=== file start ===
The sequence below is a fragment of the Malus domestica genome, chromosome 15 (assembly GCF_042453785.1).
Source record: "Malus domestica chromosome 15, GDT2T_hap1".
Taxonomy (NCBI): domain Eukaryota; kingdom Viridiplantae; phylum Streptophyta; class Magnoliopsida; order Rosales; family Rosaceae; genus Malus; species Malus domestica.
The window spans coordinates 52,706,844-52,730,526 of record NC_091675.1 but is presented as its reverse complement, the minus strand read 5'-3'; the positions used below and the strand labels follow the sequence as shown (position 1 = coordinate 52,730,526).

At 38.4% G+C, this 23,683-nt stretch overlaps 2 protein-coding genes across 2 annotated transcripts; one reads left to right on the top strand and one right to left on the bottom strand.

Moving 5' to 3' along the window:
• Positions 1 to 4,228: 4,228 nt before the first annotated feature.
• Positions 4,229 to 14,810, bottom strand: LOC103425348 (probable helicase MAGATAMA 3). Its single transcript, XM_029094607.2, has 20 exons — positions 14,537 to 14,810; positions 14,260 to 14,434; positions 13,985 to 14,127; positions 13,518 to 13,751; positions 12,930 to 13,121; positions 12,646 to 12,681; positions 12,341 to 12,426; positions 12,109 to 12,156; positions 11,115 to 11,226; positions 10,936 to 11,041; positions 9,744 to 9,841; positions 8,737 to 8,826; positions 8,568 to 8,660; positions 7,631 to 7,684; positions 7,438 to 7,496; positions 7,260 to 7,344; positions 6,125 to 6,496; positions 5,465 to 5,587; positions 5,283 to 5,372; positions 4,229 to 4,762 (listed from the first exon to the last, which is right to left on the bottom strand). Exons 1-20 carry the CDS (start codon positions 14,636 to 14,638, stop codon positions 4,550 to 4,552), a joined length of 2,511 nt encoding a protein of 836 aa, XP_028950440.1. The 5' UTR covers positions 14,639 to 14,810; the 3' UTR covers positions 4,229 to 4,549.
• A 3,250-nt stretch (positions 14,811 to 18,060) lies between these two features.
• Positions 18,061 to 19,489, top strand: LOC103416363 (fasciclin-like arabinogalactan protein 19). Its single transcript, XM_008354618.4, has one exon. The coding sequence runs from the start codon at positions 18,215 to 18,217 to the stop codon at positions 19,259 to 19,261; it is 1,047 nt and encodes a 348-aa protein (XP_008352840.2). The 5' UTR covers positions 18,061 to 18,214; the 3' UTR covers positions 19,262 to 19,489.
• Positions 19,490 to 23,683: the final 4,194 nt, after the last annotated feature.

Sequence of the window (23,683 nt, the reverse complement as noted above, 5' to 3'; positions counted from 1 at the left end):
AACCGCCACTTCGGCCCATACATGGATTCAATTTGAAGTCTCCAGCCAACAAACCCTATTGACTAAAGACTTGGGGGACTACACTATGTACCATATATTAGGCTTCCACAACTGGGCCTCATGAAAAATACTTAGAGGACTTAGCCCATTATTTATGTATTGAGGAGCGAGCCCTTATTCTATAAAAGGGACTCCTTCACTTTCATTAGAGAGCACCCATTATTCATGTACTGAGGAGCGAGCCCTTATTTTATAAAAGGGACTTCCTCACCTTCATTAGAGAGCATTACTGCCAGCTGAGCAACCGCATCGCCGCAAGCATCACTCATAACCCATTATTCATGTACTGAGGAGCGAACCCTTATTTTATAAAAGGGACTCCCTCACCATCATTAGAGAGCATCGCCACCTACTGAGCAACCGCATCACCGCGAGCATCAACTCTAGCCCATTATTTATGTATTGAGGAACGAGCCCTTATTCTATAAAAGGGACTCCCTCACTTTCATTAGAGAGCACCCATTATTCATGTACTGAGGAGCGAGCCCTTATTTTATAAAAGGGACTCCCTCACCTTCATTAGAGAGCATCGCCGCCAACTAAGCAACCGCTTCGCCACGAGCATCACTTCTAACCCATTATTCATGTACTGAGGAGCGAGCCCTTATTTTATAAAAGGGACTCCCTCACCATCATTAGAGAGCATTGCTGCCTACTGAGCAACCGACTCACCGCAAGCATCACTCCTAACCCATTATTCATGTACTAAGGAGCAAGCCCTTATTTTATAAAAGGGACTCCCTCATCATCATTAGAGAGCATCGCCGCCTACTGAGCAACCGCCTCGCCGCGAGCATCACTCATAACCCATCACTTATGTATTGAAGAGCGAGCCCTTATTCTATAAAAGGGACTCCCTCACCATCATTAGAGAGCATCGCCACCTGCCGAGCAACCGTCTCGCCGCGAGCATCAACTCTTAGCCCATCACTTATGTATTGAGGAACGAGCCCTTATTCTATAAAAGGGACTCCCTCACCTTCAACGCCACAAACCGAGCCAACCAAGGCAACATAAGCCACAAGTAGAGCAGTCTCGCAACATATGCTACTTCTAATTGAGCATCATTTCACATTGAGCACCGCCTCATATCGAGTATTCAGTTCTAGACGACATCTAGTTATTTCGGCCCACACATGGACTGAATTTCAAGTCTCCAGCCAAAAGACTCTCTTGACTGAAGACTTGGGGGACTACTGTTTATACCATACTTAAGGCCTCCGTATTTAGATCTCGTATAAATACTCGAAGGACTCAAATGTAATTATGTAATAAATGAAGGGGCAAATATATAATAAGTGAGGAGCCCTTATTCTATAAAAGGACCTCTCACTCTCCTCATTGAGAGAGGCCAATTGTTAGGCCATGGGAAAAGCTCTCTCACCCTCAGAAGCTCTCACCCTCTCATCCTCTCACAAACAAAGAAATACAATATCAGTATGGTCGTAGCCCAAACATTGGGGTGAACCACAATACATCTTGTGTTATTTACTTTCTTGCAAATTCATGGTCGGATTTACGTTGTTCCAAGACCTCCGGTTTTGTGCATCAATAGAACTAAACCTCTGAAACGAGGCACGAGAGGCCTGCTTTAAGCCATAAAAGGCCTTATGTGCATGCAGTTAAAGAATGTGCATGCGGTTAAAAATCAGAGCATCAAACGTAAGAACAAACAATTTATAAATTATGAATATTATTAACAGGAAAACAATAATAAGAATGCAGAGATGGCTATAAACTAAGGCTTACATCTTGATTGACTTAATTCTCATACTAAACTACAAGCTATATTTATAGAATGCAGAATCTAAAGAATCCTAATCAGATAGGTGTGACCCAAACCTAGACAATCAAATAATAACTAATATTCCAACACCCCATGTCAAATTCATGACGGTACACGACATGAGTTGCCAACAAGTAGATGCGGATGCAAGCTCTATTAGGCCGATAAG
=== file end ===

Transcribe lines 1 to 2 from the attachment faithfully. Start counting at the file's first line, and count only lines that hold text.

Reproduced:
The sequence below is a fragment of the Malus domestica genome, chromosome 15 (assembly GCF_042453785.1).
Source record: "Malus domestica chromosome 15, GDT2T_hap1".